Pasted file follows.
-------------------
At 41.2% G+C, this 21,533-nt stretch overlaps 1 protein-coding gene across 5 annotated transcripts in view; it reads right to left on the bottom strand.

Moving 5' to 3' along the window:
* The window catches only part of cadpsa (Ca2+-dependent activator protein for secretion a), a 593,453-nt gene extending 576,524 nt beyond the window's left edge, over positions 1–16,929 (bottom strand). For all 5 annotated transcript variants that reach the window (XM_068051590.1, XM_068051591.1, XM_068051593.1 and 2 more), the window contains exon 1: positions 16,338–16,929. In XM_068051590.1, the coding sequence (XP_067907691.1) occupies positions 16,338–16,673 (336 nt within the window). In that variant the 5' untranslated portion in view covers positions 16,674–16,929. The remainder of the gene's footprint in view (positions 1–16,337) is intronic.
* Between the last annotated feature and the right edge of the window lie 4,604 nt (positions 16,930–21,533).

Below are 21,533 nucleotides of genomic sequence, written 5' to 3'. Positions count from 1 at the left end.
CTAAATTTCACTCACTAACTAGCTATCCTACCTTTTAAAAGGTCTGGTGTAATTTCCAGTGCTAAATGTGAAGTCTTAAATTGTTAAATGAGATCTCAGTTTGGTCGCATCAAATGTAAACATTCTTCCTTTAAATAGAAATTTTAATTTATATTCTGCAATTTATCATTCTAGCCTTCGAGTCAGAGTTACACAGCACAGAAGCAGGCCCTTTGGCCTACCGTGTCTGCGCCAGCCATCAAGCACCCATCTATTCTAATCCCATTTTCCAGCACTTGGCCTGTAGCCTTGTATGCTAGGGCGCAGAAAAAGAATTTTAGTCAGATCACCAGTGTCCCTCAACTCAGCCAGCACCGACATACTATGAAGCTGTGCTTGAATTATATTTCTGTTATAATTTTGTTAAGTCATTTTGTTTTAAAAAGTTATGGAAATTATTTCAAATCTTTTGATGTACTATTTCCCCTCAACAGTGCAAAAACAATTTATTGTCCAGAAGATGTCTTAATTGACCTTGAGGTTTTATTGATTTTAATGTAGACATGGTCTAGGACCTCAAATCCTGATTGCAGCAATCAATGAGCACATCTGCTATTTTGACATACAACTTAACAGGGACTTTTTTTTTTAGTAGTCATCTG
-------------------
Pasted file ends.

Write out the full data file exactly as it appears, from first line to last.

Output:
At 41.2% G+C, this 21,533-nt stretch overlaps 1 protein-coding gene across 5 annotated transcripts in view; it reads right to left on the bottom strand.

Moving 5' to 3' along the window:
* The window catches only part of cadpsa (Ca2+-dependent activator protein for secretion a), a 593,453-nt gene extending 576,524 nt beyond the window's left edge, over positions 1–16,929 (bottom strand). For all 5 annotated transcript variants that reach the window (XM_068051590.1, XM_068051591.1, XM_068051593.1 and 2 more), the window contains exon 1: positions 16,338–16,929. In XM_068051590.1, the coding sequence (XP_067907691.1) occupies positions 16,338–16,673 (336 nt within the window). In that variant the 5' untranslated portion in view covers positions 16,674–16,929. The remainder of the gene's footprint in view (positions 1–16,337) is intronic.
* Between the last annotated feature and the right edge of the window lie 4,604 nt (positions 16,930–21,533).

Below are 21,533 nucleotides of genomic sequence, written 5' to 3'. Positions count from 1 at the left end.
CTAAATTTCACTCACTAACTAGCTATCCTACCTTTTAAAAGGTCTGGTGTAATTTCCAGTGCTAAATGTGAAGTCTTAAATTGTTAAATGAGATCTCAGTTTGGTCGCATCAAATGTAAACATTCTTCCTTTAAATAGAAATTTTAATTTATATTCTGCAATTTATCATTCTAGCCTTCGAGTCAGAGTTACACAGCACAGAAGCAGGCCCTTTGGCCTACCGTGTCTGCGCCAGCCATCAAGCACCCATCTATTCTAATCCCATTTTCCAGCACTTGGCCTGTAGCCTTGTATGCTAGGGCGCAGAAAAAGAATTTTAGTCAGATCACCAGTGTCCCTCAACTCAGCCAGCACCGACATACTATGAAGCTGTGCTTGAATTATATTTCTGTTATAATTTTGTTAAGTCATTTTGTTTTAAAAAGTTATGGAAATTATTTCAAATCTTTTGATGTACTATTTCCCCTCAACAGTGCAAAAACAATTTATTGTCCAGAAGATGTCTTAATTGACCTTGAGGTTTTATTGATTTTAATGTAGACATGGTCTAGGACCTCAAATCCTGATTGCAGCAATCAATGAGCACATCTGCTATTTTGACATACAACTTAACAGGGACTTTTTTTTTTAGTAGTCATCTG